Elizabeth Edwards Backs Clinton Health Plan

Elizabeth Edwards, wife of former presidential candidate John Edwards, defended her surprise support for Sen. Hillary Clinton's health plan today over the approach advocated by her rival, Illinois Sen. Barack Obama.

But in an interview with "Good Morning America," she insisted she remains unwilling to endorse the candidacy of either of the two remaining Democratic contenders.

She did say she thought it would be OK if the Democrats waited till the convention in August to choose a candidate, and she still thinks that Clinton and Obama ending up on a the same ticket would be a dream.

In an interview with "GMA's" Robin Roberts, Edwards, who has been outspoken on health-care issues, said she tends to throw support to "ideas that succeed and less for … a particular individual."

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Edwards said she believed Clinton's health-care plan was more inclusive than that of Obama's.

"You need that universality in order to get the cost savings. … I just have more confidence in Sen. Clinton's policy than Sen. Obama's on this particular issue," she said.

A Brokered Convention?

As to how the contentious Democratic nomination process will end, Edwards said she thought letting the race end at the convention was a good idea.

"I don't actually think it's a bad idea to have an open convention, where we actually got to hash out what the differences [between the candidates] were and how important they are," she said.

Edwards said she liked the idea of Clinton and Obama running together on a so-called dream ticket, and discounted the idea of her husband accepting a place as either candidate's running mate.

"[Clinton and Obama] are the two strongest Democrats running. It's hard not to believe that together they are stronger than they would be apart."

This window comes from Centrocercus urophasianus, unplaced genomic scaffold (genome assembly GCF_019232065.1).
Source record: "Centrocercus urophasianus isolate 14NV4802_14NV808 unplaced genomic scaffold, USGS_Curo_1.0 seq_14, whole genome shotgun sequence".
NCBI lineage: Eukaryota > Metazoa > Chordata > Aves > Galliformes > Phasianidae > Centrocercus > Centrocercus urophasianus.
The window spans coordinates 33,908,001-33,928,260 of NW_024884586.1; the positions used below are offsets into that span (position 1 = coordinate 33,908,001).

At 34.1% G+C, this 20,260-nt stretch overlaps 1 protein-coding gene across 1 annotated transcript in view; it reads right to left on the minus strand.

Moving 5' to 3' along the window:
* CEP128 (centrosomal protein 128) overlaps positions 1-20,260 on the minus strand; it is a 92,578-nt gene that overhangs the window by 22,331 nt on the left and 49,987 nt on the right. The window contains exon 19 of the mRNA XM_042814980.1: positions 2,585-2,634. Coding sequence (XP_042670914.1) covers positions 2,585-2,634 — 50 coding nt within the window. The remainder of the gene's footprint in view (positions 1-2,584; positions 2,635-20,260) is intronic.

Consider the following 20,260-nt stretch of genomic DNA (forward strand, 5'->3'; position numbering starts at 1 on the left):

Backing Clinton on Health Care

On the health plan, Edwards — who recently began work as a senior fellow at the liberal think tank the Center for American Progress — explained, "I want to see the policies that we've talked about now for so many years come to fruition. John won't be the one to make that happen. So maybe if I keep talking about it, maybe one of these other candidates will embrace some of these ideas.

Edwards, a vocal part of her husband's campaign, has been largely quiet since the former senator dropped out of the race three months ago. She stepped back into the fray, however, this weekend with an attack on Arizona Sen. John McCain's health-care plan. She argued that neither she, who has breast cancer, nor McCain, who had skin cancer, could obtain health insurance under his health-care proposal.

Citing a working mother she'd met in Cleveland who found a lump in her breast but couldn't see a doctor because she didn't have health insurance, Edwards said, "That woman who whispered in my ear will die because we don't have a system that provided a working mother the ability to obtain health insurance at a cost that she can afford."

"Now it's finally the time to fix the problem," Edwards said, "I hope that I'm passing the message on from that woman to the people who seek to lead us."

No Designs on '08 Ticket

Edwards said her husband had been in close contact with Clinton's and Obama's campaigns, but was offering "perspective" more than an endorsement.

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